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Understanding Weather

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Presentation on theme: "Understanding Weather"— Presentation transcript:

1 Understanding Weather

2 What is weather? The condition of the atmosphere at a particular time and place.

3 What is the water cycle? The process by which water recycles itself by continuous movement between Earth’s surface and the atmosphere.

4 What are the processes that “drive” the water cycle? (1 of 2)
Evaporation – occurs when liquid water changes into water vapor, which is a gas Transpiration – the process by which plants release water vapor into the air through their leaves Condensation – occurs when water vapor cools and changes back into liquid droplets. This is how clouds form.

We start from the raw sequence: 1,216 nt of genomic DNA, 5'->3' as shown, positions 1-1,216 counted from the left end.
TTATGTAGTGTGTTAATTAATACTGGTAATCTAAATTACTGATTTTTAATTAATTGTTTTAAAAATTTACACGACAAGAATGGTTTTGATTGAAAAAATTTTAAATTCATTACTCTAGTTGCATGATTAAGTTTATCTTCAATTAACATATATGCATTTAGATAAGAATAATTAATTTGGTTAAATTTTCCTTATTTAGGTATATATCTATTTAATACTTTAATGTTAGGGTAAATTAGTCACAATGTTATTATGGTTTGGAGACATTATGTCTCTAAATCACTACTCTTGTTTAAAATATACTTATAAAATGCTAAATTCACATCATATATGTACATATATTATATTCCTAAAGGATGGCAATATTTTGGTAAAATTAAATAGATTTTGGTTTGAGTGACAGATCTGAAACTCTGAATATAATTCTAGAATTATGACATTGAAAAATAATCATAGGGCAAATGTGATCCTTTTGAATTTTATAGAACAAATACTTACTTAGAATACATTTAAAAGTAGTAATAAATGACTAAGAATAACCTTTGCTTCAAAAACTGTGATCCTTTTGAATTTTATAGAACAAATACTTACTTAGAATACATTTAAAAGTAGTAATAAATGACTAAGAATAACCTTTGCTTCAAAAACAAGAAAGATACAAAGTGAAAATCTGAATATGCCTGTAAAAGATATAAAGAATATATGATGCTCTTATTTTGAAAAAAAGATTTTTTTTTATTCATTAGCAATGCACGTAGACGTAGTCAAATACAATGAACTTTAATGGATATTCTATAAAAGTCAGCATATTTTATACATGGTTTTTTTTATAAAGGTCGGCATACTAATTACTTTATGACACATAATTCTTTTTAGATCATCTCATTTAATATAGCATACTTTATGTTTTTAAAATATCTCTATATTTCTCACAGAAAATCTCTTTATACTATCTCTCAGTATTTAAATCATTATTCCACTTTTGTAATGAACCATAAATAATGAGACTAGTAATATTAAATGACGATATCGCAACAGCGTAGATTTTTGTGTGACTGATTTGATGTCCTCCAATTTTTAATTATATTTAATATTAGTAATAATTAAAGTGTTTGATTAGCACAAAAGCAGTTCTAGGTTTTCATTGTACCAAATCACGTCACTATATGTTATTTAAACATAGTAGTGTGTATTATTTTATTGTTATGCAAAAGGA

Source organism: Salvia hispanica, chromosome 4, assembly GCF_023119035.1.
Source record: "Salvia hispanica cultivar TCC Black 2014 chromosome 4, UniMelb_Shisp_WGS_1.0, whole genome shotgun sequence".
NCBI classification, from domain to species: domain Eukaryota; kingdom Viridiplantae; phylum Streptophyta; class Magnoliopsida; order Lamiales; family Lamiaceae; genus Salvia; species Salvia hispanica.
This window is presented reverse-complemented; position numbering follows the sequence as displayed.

5 What are the processes that “drive” the water cycle? (2 of 2)
Precipitation – occurs when rain, snow, sleet or hail falls from the clouds onto the Earth’s surface Runoff – water, usually from precipitation, that flows across land and collects in rivers, streams, and eventually oceans or lakes.

6 What is humidity? The amount of water vapor or moisture in the air.

7 How does air temperature affect humidity?
As air temperature increases, the air’s ability to hold moisture increases.

8 What is relative humidity?
The amount of moisture in the air compared with the maximum amount it can hold at a particular temperature. When air holds all of the moisture that it can at a particular temperature it is said to be saturated. Scientists use a psychrometer to measure relative humidity.

9 What is the dew point? The temperature to which air must cool to be completely saturated.

10 What is a cloud? A collection of millions of tiny water droplets or ice crystals that form as warm air rises and cools to become saturated.

11 What are the different types of clouds? (1 0f 2)